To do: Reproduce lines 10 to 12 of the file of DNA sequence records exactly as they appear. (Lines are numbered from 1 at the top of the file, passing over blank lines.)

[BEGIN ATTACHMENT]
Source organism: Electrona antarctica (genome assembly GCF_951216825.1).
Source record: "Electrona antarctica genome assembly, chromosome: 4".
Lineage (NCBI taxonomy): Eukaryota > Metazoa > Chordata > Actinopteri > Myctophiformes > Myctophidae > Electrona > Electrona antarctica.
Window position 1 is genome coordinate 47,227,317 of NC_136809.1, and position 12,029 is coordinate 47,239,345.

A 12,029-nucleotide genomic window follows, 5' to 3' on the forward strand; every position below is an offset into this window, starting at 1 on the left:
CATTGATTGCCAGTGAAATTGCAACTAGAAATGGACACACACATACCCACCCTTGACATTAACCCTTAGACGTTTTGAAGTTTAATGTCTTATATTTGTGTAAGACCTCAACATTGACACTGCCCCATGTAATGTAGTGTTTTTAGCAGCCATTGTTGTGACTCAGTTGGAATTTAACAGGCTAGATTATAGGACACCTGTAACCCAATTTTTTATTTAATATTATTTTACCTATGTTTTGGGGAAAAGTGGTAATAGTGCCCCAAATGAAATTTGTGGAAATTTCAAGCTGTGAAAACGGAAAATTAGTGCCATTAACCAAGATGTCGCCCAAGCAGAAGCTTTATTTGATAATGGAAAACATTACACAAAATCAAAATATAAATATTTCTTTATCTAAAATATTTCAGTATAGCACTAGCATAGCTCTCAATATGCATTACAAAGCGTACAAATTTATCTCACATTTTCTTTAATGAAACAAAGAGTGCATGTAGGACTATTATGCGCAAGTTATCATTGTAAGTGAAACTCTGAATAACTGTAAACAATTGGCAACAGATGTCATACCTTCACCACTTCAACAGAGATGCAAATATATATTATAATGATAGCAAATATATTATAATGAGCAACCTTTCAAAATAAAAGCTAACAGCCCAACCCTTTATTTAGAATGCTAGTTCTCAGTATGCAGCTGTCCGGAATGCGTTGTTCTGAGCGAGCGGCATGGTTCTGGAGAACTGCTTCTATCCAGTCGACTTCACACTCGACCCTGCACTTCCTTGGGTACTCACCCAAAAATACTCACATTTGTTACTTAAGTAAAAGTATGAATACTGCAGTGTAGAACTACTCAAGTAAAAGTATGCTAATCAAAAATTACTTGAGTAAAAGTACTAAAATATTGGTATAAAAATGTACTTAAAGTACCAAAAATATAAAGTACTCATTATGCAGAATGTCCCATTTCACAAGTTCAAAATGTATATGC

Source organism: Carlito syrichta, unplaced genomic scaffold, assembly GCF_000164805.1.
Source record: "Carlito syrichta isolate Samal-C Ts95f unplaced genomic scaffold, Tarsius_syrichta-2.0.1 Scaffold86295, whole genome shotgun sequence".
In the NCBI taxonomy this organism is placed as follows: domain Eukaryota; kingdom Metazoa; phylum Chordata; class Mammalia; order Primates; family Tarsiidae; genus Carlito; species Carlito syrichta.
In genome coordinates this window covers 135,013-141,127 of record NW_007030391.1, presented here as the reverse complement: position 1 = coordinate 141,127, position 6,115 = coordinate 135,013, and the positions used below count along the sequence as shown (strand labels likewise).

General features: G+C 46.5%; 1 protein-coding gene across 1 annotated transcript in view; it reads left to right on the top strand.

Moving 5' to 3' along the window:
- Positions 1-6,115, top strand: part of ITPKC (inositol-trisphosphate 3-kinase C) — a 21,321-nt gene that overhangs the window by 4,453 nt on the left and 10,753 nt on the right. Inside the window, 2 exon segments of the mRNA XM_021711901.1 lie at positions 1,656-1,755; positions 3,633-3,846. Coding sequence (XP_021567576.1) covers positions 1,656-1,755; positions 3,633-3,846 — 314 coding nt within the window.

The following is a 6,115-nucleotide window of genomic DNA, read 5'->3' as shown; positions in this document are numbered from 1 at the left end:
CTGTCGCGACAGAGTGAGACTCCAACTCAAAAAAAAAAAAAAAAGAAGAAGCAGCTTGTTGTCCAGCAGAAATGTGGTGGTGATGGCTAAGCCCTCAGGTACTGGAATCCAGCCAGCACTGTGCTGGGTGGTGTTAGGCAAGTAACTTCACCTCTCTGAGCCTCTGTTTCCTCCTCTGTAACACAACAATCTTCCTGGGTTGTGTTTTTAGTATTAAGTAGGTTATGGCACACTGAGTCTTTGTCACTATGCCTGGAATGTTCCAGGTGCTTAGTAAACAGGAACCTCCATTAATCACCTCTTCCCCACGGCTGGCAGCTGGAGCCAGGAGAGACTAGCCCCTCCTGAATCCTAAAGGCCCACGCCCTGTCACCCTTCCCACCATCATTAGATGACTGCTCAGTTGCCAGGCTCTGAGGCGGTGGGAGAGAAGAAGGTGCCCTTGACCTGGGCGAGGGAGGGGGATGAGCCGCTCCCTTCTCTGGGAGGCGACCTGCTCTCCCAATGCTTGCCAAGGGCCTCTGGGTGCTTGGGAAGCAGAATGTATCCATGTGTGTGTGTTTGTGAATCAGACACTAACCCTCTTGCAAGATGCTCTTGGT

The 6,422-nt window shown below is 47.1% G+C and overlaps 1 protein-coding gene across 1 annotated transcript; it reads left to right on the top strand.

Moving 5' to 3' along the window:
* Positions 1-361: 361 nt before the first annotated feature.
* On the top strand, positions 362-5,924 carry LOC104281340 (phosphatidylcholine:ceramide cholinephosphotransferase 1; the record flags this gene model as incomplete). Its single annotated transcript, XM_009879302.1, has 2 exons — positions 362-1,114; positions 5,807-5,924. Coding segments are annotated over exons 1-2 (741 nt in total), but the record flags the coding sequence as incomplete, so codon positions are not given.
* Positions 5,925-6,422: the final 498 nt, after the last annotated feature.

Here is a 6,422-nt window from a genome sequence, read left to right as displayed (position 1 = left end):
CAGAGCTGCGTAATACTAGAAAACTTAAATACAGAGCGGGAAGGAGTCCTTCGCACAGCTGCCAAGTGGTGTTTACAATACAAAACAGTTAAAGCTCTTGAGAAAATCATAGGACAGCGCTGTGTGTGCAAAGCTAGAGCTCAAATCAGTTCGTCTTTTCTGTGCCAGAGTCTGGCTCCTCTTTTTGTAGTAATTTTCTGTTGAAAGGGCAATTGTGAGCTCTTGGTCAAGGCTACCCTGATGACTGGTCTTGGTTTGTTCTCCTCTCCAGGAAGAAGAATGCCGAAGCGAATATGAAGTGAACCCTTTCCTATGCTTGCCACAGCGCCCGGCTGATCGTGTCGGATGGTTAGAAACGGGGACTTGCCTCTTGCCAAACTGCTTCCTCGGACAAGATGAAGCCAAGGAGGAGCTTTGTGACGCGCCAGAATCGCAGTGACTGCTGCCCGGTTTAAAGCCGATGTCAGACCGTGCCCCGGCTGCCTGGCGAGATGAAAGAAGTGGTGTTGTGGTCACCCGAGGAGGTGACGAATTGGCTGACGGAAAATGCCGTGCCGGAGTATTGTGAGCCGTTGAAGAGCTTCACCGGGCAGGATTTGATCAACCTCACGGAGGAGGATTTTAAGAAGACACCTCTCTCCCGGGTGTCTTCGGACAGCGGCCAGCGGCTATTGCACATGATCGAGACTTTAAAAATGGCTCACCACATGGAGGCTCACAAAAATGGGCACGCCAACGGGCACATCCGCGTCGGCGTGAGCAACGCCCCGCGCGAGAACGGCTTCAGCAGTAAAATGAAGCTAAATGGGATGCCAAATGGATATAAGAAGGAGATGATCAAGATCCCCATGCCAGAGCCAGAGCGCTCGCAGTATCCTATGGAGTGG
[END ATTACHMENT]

In genome coordinates this window covers 135,013-141,127 of record NW_007030391.1, presented here as the reverse complement: position 1 = coordinate 141,127, position 6,115 = coordinate 135,013, and the positions used below count along the sequence as shown (strand labels likewise).

General features: G+C 46.5%; 1 protein-coding gene across 1 annotated transcript in view; it reads left to right on the top strand.

Moving 5' to 3' along the window: